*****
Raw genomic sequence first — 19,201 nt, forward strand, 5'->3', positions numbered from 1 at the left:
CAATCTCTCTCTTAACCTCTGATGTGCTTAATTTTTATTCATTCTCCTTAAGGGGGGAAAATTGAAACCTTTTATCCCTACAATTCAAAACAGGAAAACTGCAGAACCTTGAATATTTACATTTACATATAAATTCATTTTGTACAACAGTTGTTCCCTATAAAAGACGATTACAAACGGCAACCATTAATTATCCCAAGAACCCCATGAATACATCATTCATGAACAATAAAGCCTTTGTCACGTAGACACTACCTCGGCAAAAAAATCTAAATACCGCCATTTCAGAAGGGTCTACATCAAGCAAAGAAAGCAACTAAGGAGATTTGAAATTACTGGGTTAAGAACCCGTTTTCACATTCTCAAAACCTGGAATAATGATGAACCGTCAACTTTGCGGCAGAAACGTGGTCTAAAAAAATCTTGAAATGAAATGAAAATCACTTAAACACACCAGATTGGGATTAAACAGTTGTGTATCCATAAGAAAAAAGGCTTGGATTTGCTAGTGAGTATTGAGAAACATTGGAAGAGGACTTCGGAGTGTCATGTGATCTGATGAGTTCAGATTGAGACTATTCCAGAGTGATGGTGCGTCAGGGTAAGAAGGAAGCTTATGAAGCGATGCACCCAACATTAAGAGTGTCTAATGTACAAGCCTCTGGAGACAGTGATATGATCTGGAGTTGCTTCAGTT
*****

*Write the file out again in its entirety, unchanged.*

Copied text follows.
Raw genomic sequence first — 19,201 nt, forward strand, 5'->3', positions numbered from 1 at the left:
CAATCTCTCTCTTAACCTCTGATGTGCTTAATTTTTATTCATTCTCCTTAAGGGGGGAAAATTGAAACCTTTTATCCCTACAATTCAAAACAGGAAAACTGCAGAACCTTGAATATTTACATTTACATATAAATTCATTTTGTACAACAGTTGTTCCCTATAAAAGACGATTACAAACGGCAACCATTAATTATCCCAAGAACCCCATGAATACATCATTCATGAACAATAAAGCCTTTGTCACGTAGACACTACCTCGGCAAAAAAATCTAAATACCGCCATTTCAGAAGGGTCTACATCAAGCAAAGAAAGCAACTAAGGAGATTTGAAATTACTGGGTTAAGAACCCGTTTTCACATTCTCAAAACCTGGAATAATGATGAACCGTCAACTTTGCGGCAGAAACGTGGTCTAAAAAAATCTTGAAATGAAATGAAAATCACTTAAACACACCAGATTGGGATTAAACAGTTGTGTATCCATAAGAAAAAAGGCTTGGATTTGCTAGTGAGTATTGAGAAACATTGGAAGAGGACTTCGGAGTGTCATGTGATCTGATGAGTTCAGATTGAGACTATTCCAGAGTGATGGTGCGTCAGGGTAAGAAGGAAGCTTATGAAGCGATGCACCCAACATTAAGAGTGTCTAATGTACAAGCCTCTGGAGACAGTGATATGATCTGGAGTTGCTTCAGTT